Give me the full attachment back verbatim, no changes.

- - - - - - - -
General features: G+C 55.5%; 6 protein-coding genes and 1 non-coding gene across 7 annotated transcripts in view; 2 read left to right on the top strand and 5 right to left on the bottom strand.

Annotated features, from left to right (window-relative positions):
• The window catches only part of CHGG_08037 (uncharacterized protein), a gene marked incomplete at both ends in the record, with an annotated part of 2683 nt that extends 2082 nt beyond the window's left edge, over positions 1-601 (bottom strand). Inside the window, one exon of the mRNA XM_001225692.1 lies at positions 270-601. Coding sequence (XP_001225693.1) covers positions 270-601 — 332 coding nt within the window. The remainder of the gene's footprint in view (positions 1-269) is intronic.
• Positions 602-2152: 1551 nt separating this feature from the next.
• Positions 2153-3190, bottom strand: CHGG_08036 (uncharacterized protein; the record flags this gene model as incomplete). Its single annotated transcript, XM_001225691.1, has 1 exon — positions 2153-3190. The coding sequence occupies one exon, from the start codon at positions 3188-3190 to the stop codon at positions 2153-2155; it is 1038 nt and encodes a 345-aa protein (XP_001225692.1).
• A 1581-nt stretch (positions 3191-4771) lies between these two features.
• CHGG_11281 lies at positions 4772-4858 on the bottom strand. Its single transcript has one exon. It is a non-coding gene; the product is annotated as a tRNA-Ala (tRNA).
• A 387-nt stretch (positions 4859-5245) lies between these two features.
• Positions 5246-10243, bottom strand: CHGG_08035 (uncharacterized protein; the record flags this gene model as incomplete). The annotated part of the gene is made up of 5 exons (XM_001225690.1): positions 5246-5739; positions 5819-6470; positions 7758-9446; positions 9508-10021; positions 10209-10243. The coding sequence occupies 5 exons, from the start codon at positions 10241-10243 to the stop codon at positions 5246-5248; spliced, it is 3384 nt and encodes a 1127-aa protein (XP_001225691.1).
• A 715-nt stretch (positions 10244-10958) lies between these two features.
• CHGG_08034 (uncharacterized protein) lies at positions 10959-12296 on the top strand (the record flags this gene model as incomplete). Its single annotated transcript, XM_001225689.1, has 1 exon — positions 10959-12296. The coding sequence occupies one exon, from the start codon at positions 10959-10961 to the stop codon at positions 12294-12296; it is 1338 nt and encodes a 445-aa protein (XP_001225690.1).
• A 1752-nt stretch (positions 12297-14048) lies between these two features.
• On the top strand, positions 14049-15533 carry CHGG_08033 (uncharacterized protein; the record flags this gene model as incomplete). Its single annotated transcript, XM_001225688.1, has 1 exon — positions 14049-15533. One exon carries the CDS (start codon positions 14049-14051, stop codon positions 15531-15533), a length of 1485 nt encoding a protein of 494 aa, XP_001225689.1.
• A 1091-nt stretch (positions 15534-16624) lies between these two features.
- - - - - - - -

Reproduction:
General features: G+C 55.5%; 6 protein-coding genes and 1 non-coding gene across 7 annotated transcripts in view; 2 read left to right on the top strand and 5 right to left on the bottom strand.

Annotated features, from left to right (window-relative positions):
• The window catches only part of CHGG_08037 (uncharacterized protein), a gene marked incomplete at both ends in the record, with an annotated part of 2683 nt that extends 2082 nt beyond the window's left edge, over positions 1-601 (bottom strand). Inside the window, one exon of the mRNA XM_001225692.1 lies at positions 270-601. Coding sequence (XP_001225693.1) covers positions 270-601 — 332 coding nt within the window. The remainder of the gene's footprint in view (positions 1-269) is intronic.
• Positions 602-2152: 1551 nt separating this feature from the next.
• Positions 2153-3190, bottom strand: CHGG_08036 (uncharacterized protein; the record flags this gene model as incomplete). Its single annotated transcript, XM_001225691.1, has 1 exon — positions 2153-3190. The coding sequence occupies one exon, from the start codon at positions 3188-3190 to the stop codon at positions 2153-2155; it is 1038 nt and encodes a 345-aa protein (XP_001225692.1).
• A 1581-nt stretch (positions 3191-4771) lies between these two features.
• CHGG_11281 lies at positions 4772-4858 on the bottom strand. Its single transcript has one exon. It is a non-coding gene; the product is annotated as a tRNA-Ala (tRNA).
• A 387-nt stretch (positions 4859-5245) lies between these two features.
• Positions 5246-10243, bottom strand: CHGG_08035 (uncharacterized protein; the record flags this gene model as incomplete). The annotated part of the gene is made up of 5 exons (XM_001225690.1): positions 5246-5739; positions 5819-6470; positions 7758-9446; positions 9508-10021; positions 10209-10243. The coding sequence occupies 5 exons, from the start codon at positions 10241-10243 to the stop codon at positions 5246-5248; spliced, it is 3384 nt and encodes a 1127-aa protein (XP_001225691.1).
• A 715-nt stretch (positions 10244-10958) lies between these two features.
• CHGG_08034 (uncharacterized protein) lies at positions 10959-12296 on the top strand (the record flags this gene model as incomplete). Its single annotated transcript, XM_001225689.1, has 1 exon — positions 10959-12296. The coding sequence occupies one exon, from the start codon at positions 10959-10961 to the stop codon at positions 12294-12296; it is 1338 nt and encodes a 445-aa protein (XP_001225690.1).
• A 1752-nt stretch (positions 12297-14048) lies between these two features.
• On the top strand, positions 14049-15533 carry CHGG_08033 (uncharacterized protein; the record flags this gene model as incomplete). Its single annotated transcript, XM_001225688.1, has 1 exon — positions 14049-15533. One exon carries the CDS (start codon positions 14049-14051, stop codon positions 15531-15533), a length of 1485 nt encoding a protein of 494 aa, XP_001225689.1.
• A 1091-nt stretch (positions 15534-16624) lies between these two features.